They’re not just shortages: There are three kinds of supply chain challenges that affect branding and marketing, too. Here’s how to prepare for them.
How Far Ahead Should You Plan for Corporate Events?
Planning timelines for corporate-sponsored events have changed. A fractured global supply chain has created product shortages and higher costs. A strategic sourcing partner can help manage this.
An ongoing supply chain bottleneck has changed the definition of success for corporate-sponsored event planners and hosts. For a successful event in 2022 and beyond, lines of communication need to be open, and event calendars should be reviewed earlier than they may have been.
Corporate event planning timelines have always relied on several factors, including size and scale. It used to be that 3 to 4 months was an ample timeline for getting everything together to host a successful event. And even one month of planning and execution could have been doable in many instances.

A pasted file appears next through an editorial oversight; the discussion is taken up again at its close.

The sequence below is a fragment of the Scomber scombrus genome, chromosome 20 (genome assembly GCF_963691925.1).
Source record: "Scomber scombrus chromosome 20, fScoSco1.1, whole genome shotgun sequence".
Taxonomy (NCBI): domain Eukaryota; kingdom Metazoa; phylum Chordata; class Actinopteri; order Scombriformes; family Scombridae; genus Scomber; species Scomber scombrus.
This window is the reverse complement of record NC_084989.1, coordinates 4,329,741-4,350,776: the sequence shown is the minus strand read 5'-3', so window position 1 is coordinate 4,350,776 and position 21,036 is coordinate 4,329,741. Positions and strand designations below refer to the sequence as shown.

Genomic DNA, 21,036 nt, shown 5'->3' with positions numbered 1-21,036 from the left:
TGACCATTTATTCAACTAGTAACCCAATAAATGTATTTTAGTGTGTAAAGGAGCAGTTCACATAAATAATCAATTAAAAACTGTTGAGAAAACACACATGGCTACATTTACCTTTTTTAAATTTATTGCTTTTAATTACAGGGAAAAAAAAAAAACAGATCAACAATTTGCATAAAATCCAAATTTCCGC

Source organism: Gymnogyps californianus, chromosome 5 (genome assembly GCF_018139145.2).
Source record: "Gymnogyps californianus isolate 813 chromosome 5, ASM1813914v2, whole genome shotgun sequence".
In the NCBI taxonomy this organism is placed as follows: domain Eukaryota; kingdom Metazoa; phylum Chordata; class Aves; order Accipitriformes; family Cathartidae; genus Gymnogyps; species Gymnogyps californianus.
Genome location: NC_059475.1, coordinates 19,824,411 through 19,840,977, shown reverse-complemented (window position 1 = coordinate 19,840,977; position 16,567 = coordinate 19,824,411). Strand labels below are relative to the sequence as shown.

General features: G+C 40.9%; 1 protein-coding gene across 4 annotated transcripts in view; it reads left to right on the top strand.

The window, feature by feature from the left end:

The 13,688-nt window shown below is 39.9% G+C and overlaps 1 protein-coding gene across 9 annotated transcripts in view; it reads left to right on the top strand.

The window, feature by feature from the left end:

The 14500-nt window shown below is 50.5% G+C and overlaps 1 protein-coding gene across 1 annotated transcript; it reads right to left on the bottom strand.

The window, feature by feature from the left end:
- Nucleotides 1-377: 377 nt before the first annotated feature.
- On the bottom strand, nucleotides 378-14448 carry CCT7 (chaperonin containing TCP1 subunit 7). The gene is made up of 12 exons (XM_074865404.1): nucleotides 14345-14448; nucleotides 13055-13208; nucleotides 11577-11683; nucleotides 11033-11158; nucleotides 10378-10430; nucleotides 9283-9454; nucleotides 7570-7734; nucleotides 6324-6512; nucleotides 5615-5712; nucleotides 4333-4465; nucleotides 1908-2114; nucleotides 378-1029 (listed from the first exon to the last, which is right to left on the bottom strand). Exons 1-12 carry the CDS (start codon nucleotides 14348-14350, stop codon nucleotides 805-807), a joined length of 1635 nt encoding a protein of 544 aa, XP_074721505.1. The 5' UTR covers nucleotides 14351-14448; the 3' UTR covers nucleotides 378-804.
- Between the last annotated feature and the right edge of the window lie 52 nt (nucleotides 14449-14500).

Those kinds of timelines have now become unrealistic and downright unfulfillable. Why? The reasons are widespread: Ongoing labor disputes with workers affecting everything from manufacturing and supply to distribution and availability, COVID protocols, the war in Ukraine, rising fuel costs, container shipping bottlenecks on both coasts, and more. They have also brought about a dramatic increase in prices for nearly everything.
The “new normal?” The sooner you get started, the more time you have for planning, and the better the likelihood is that you can still host the spectacularly successful event you envisioned.
Marketing Supply Chain and Event Planning Today
Timelines for production and materials have become more challenging to nail down. The basic timelines from suppliers tend to be anywhere from a month to three months, depending on the project specifics. Product options can change based on the manufacturer’s decision to reduce product selection. Add in design time, artwork acquisition, proofing/quality control, delivery, and anything else, and it becomes even more time- and labor-intensive.
Consider a simple 2K Run/Walk event for a non-profit. Such an event will likely need flyers and brochures, sponsor forms, imprinted hats and shirts in various colors or sizes, logoed water bottles, banners, signs, ribbons/award plaques, swag bags, and more. That's a lot of promotional products to juggle.